a Maslow hierarchy of software making

18 March 2014, 10:50

This morning, I whipped up a Maslow hierarchy for breakfast, one for the activity of software making:

the Maslow hierarchy of software making

My thoughts started where one normally starts explaining the hierarchy: at the bottom. I recalled what I wrote here a while ago:

Everyone knows that in order to get software, it needs to get built, i.e. code developed.’

And with that I had my first, ‘physiological’ level of software making: to build. Without it, there is nothing. This is the hammer and saw level; just cut it to size and nail it together.

You would be surprised how much software is made like this—yes, also for top dollar.

moving on up

The next level is to engineer. At this point one is not just cobbling code together, there is also thought and structure involved, on a technological level. This is all about avoiding chaos, being able to scale up—in size and complexity—and code being maintainable in the future.

We can use these two levels to illustrate a common source of strife in software development outsourcing. The customer thinks they will get an engineered solution for their money; the supplier thinks they can just build whatever passes the acceptance tests.

Maslow’s second level is called safety. Somehow that matches quite well with what software engineering is about.

a giant leap

One level up is a whole new ballgame: to plan features. This requires having a product vision and picking only those features that make the product stronger, while saying ‘no’ to 95% of the features that users, marketing and engineering come up with.

This is the entry level for putting some purpose into the activity; to make software that matters. It is not easy to make it up to here; respect for those who do. It takes a visionary person, confident enough to deal firmly but correctly with all the wild impulses that come from users and engineering.

The corresponding Maslow level is called love. Indeed, to plan features is the first step of putting some love into the software you are making.

accident prune

The fourth level is to take the random factor out of software making: to specify. Define first what needs to be made, before engineering figures out how it can be built. This roots out the standard practice of the how determining what the result will be.

I am totally not a fan of heavyweight, bureaucratic specifications. Just keep in mind: the point is that a project should be able to tip the code, swap out the complete engineering crew and be confident to resurrect exactly the same software from spec—just with different bugs.

full potential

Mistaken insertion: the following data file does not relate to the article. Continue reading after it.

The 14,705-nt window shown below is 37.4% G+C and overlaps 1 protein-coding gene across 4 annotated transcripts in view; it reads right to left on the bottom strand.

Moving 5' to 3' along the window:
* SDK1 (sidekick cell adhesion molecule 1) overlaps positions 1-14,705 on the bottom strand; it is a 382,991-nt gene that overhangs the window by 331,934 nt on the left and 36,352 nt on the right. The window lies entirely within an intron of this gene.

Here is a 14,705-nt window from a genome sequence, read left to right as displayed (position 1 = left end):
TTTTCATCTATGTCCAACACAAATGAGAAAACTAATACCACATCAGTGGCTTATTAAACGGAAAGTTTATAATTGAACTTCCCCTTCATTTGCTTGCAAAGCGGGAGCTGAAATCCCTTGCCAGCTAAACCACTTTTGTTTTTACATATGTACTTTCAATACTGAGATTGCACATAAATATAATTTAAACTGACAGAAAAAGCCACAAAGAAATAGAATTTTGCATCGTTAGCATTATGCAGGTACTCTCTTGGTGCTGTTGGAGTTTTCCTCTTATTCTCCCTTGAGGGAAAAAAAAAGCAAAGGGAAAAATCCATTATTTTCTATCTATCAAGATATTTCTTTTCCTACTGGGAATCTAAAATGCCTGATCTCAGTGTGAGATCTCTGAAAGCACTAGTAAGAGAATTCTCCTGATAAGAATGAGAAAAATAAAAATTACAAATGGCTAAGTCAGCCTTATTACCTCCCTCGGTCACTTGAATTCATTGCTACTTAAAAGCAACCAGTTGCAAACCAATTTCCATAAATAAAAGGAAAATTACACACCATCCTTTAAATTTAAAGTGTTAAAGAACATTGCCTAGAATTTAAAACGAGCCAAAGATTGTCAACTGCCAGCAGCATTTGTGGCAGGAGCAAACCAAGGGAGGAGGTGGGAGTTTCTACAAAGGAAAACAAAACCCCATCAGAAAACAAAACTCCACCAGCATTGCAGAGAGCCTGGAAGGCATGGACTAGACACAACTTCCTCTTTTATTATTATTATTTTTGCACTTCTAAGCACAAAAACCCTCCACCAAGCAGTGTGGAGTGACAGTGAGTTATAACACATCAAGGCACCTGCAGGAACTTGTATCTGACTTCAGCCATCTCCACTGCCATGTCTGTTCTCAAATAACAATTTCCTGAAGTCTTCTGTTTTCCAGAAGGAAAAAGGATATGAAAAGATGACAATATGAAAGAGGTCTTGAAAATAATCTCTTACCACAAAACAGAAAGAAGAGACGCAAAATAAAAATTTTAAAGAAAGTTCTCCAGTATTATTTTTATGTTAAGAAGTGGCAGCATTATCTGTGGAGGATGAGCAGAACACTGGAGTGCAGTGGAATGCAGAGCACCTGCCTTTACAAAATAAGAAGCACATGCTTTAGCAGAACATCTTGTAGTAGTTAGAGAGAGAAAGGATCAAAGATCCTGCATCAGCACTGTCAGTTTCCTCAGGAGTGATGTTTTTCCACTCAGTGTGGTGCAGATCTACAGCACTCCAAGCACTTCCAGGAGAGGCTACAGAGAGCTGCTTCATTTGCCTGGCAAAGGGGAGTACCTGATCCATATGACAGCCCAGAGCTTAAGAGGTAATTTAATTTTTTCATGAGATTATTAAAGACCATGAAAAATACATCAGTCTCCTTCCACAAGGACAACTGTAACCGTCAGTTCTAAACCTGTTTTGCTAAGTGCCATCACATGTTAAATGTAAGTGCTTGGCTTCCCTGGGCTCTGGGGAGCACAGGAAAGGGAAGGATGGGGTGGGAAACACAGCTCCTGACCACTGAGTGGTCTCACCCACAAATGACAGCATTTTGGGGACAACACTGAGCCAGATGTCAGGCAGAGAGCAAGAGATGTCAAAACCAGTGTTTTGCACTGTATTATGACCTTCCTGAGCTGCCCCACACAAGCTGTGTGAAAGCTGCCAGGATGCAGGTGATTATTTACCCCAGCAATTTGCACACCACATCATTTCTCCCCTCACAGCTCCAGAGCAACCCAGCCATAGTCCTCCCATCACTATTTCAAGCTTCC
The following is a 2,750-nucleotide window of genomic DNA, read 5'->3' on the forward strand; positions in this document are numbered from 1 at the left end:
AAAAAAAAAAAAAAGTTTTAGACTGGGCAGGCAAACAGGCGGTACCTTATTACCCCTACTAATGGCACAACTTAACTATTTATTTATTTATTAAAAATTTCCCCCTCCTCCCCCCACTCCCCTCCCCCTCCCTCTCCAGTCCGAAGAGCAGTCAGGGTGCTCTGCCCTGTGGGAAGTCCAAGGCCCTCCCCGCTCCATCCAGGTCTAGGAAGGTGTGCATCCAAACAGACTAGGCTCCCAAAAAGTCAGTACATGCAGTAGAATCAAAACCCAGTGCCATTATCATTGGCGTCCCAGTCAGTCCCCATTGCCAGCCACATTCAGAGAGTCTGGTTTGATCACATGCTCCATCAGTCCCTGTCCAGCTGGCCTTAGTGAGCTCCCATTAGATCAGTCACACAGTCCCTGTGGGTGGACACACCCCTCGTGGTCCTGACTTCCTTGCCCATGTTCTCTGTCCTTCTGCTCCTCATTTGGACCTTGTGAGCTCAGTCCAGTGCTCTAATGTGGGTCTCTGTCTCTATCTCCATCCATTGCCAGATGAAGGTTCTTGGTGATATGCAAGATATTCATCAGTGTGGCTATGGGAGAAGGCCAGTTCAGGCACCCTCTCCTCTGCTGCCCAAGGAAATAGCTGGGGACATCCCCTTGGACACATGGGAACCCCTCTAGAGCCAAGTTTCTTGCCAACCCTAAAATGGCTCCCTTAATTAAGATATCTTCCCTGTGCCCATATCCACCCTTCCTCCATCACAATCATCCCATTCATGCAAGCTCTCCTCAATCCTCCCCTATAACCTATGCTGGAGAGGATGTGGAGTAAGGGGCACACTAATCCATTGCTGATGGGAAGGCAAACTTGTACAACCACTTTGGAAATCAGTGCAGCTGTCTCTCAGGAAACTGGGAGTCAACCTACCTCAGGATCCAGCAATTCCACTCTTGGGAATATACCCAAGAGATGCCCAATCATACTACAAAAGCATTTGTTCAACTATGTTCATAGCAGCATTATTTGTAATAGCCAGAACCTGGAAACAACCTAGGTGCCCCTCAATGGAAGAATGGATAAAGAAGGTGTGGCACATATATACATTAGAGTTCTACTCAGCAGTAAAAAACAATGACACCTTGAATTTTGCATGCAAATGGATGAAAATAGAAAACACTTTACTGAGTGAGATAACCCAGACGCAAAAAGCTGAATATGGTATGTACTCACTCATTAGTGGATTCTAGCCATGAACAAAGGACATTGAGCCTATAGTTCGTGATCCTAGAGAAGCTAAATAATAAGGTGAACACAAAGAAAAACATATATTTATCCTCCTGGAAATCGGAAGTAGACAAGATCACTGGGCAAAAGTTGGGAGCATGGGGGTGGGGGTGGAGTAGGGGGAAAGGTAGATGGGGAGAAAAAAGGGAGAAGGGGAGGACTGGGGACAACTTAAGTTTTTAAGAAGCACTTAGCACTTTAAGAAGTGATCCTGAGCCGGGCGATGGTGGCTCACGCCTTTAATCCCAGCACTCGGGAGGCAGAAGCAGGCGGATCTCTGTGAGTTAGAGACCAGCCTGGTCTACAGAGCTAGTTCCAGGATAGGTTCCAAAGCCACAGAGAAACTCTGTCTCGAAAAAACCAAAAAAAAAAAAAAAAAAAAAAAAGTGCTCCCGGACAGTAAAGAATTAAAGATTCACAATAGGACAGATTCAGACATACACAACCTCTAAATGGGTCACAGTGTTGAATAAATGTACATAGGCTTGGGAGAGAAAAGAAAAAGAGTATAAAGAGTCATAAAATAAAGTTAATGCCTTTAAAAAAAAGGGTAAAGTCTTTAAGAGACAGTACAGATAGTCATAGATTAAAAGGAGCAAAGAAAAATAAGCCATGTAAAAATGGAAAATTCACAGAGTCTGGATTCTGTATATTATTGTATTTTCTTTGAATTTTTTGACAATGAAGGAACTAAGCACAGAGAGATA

And now we reach the top, the level of complete product realisation: to design. The focus moves to product value delivery, by addressing user needs, while taking into account what is feasible with technology.

A software project that is operating smoothly on all five levels of the hierarchy is one that is delivering its full potential. It can concentrate on realising its vision and through that be a leader in its market.

Conversely, a project where one or more levels of the hierarchy are missing, or not functioning well, will spend a considerable amount of its energy on trying to fill the void(s). The organisation may not quite be able to put its finger on what is wrong, but spend a lot of communication, meetings, time and action on correcting it.

Maslow’s top level is summed up as

‘morality, creativity, spontaneity, problem solving, lack of prejudice and acceptance of facts’

That’s a pretty good trait‐requirements list for a designer. Stated the other way around, to design is a human need of the highest level.

use it

Now we can work the diagram, in true Maslow style:

An organisation will only be motivated to fix the lowest level that is found lacking.

As we have already seen, the build level trumps anything. Problems on this level—e.g. lack of developers, or ‘physiological’ bugs (crashing)—will crowd out any other considerations. Moving up, if the engineering is found lacking, then an organisation will not be inclined to take feature‐planning, specification, or design serious.

If an organisation fails to plan features then design and/or specification initiatives will be in vain. Is the specification process found lacking? Then it will be hard for an organisation to become design‑driven.

Working the diagram, we can understand how software‐making organisations act.


Here is something I noticed when I looked at the hierarchy diagram: it doesn’t mention software or anything related, does it?

Turns out the diagram is general for any design discipline; it is a Maslow hierarchy of making anything.

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